Bellini

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Bel·li·ni

(bĕ-lē'nē),
Lorenzo, Italian physician and anatomist, 1643-1704. See: Bellini ducts, Bellini ligament.
References in periodicals archive ?
On the attributions to Mantegna or Giovanni Bellini of the Strabo manuscript in Albi, see The Painted Page, cat.
Not surprisingly, the two lumi of this journal have, more recently, contributed brief but perceptive essays on aspects of Fry's legacy (see Hilton Kramer's afterword to Fry's Giovanni Bellini and Roger Kimball's essay on Fry in Art's Prospect).
He commissioned Giovanni Bellini to paint The Feast of the Gods (Washington National Gallery) in 1514 to commemorate his marriage to Lucrezia twelve years previously.
Nichols discerns the painter's strident individualism throughout his career, from his early efforts to break with his master, Giovanni Bellini, to his formal experiments with the classical altarpiece and, ultimately, in his inimitable late style.
The youth, not given to the more erotic vein of Petrarchan lyrics, shifted the tradition of paired sonnets inspired by artists (Simone Martini in the case of Petrarch, Giovanni Bellini in the case of Bembo, and Titian in the case of Della Casa) from contemporary female portraits to a sculpture on a Roman historical theme, not surprising given Rimbotti's eventual ecclesiastical vocation.
He is nevertheless regarded as one of the most innovative artists of his time, forming a link in the development of the Venetian School between Giovanni Bellini (whose earliest known painting, coincidentally, is in the Barber Institute collection) and Titian.
Ader never provided any explanation for this dramatically portrayed breakdown, though he did name as a historical precedent for his tears the melodrama of the Renaissance, as in certain works by Rogier van der Weyden or Giovanni Bellini, as well as the grieving women in Picasso's Guernica.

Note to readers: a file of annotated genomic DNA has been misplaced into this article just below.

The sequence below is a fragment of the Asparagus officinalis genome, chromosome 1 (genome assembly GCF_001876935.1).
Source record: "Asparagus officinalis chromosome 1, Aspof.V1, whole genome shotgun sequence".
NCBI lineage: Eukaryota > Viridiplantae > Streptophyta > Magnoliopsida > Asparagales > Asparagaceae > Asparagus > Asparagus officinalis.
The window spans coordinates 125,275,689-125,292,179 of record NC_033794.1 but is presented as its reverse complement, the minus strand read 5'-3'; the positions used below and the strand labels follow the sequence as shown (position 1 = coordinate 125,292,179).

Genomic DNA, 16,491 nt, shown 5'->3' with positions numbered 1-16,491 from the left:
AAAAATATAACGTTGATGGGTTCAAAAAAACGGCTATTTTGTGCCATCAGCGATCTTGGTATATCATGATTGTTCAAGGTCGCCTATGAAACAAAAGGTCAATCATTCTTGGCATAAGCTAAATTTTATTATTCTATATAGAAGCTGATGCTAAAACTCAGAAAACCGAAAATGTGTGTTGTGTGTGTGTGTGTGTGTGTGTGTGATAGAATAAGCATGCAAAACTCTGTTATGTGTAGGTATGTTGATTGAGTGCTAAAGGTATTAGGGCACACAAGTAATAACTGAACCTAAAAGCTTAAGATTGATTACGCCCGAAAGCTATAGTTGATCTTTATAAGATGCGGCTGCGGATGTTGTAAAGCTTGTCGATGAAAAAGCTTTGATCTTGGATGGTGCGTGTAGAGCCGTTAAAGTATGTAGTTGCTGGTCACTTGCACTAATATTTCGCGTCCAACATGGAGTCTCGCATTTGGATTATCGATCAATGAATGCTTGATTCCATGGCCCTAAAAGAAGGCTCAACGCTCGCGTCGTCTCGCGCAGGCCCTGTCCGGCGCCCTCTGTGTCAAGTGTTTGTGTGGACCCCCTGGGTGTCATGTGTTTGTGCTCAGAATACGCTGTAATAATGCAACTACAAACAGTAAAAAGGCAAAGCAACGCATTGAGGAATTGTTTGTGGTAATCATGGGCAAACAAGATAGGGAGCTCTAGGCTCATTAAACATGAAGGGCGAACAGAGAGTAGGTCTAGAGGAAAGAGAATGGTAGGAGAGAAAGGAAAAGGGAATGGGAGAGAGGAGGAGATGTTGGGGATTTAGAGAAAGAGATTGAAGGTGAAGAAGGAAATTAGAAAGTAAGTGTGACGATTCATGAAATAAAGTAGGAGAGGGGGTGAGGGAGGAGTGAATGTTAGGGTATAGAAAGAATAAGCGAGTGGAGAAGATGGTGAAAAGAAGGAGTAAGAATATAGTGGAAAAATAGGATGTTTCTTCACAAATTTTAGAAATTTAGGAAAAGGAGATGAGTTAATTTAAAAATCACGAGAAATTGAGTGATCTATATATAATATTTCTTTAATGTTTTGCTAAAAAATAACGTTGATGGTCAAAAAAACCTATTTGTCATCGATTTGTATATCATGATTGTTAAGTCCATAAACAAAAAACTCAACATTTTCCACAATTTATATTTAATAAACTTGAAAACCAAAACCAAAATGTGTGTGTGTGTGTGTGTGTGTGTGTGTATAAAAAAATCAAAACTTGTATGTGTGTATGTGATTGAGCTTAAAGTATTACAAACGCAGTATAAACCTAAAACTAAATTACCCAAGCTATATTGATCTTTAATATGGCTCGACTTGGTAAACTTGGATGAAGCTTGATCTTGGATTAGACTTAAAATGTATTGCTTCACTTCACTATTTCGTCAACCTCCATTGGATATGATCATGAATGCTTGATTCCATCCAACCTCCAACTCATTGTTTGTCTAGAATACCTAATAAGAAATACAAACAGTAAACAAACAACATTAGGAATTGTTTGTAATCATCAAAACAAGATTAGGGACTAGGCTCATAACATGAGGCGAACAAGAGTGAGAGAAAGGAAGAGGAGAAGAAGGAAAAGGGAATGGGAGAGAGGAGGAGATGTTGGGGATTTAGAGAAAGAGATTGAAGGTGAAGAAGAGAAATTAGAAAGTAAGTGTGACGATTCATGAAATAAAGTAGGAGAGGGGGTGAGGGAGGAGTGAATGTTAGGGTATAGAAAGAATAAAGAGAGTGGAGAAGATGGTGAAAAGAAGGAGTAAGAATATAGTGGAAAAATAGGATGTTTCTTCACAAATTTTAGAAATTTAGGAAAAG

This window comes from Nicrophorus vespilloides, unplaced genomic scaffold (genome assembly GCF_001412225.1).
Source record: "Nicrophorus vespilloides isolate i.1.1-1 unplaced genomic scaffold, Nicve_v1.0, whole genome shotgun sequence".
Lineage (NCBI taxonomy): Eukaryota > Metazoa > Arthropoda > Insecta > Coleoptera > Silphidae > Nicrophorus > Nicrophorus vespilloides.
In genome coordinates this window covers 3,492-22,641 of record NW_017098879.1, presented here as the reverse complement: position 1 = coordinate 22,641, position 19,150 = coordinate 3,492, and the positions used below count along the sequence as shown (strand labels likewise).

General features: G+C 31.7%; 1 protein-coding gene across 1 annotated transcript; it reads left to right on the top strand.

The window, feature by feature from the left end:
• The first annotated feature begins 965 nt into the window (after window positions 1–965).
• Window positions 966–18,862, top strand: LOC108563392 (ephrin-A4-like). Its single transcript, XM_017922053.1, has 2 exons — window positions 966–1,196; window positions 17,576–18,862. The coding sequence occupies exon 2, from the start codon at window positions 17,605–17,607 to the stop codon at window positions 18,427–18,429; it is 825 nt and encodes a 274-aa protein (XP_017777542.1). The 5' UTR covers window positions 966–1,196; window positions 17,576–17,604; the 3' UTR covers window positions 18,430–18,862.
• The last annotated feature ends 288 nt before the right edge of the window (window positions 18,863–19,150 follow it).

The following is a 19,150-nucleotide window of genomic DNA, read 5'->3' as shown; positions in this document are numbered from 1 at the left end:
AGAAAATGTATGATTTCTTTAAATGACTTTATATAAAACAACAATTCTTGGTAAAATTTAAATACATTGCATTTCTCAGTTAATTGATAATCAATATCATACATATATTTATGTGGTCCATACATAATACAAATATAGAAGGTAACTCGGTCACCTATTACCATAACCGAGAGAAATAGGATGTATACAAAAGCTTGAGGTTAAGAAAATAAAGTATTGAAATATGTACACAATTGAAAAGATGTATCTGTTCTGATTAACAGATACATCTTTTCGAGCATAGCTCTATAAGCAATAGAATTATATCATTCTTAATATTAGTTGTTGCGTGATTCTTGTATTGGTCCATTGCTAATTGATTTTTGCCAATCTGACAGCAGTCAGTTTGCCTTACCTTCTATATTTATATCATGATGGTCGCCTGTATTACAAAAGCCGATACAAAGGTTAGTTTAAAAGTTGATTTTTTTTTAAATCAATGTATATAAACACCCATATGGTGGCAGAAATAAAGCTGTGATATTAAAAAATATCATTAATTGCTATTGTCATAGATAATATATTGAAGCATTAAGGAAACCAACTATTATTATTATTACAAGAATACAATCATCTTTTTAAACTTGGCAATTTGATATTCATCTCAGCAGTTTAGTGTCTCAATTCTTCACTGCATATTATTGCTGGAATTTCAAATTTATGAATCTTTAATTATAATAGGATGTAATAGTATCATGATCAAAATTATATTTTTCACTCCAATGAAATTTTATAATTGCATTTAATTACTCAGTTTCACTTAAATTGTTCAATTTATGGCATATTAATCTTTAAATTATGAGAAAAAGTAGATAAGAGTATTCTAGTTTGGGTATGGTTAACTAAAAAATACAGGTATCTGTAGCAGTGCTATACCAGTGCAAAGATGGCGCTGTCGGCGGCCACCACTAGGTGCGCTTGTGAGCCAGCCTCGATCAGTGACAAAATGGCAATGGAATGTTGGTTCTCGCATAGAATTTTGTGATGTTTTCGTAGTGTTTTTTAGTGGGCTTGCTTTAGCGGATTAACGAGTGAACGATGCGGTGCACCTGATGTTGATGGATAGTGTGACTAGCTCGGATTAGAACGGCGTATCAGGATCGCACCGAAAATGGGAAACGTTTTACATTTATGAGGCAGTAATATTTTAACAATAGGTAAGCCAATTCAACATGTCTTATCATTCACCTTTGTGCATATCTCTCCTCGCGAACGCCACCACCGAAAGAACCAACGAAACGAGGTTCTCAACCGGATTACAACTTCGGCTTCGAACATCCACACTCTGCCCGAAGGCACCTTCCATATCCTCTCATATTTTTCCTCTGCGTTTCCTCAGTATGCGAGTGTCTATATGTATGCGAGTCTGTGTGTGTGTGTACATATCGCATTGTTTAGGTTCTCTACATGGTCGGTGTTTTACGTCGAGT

Comprised of only forty or so paintings, a number that includes a trio of pictures by Dosso Dossi and collaborations with Giovanni Bellini and Jacopo Palma il Vecchio, "Titian" is less extensive an exhibition than one might have hoped for.
After Alfonso had persuaded Giovanni Bellini and Titian to work for him as visiting artists but failed to retain them in his provincial corner of Italy, he decided to exploit local talent and so established a further regional school of painting, which included Garofalo and Ortolano (well represented at the London National Gallery) and, surpassing and dominating the others, the native Ferrarese citizen, Dosso Dossi, son of one of his father's palace officials.
Like that work, the portrait reveals the artist's profound study of the work of Giovanni Bellini in its sense of seriousness and repose.
Other artists like Giovanni Bellini and Sebastiano also figure prominently.
The first grouping assembles luminous portraits in oil, executed between about 1450 and 1500 by Giovanni Bellini, Antonello da Messina, Lorenzo Lotto, and Hans Memling, plus one attributed to Petrus Christus and one by a follower of Jan van Eyck.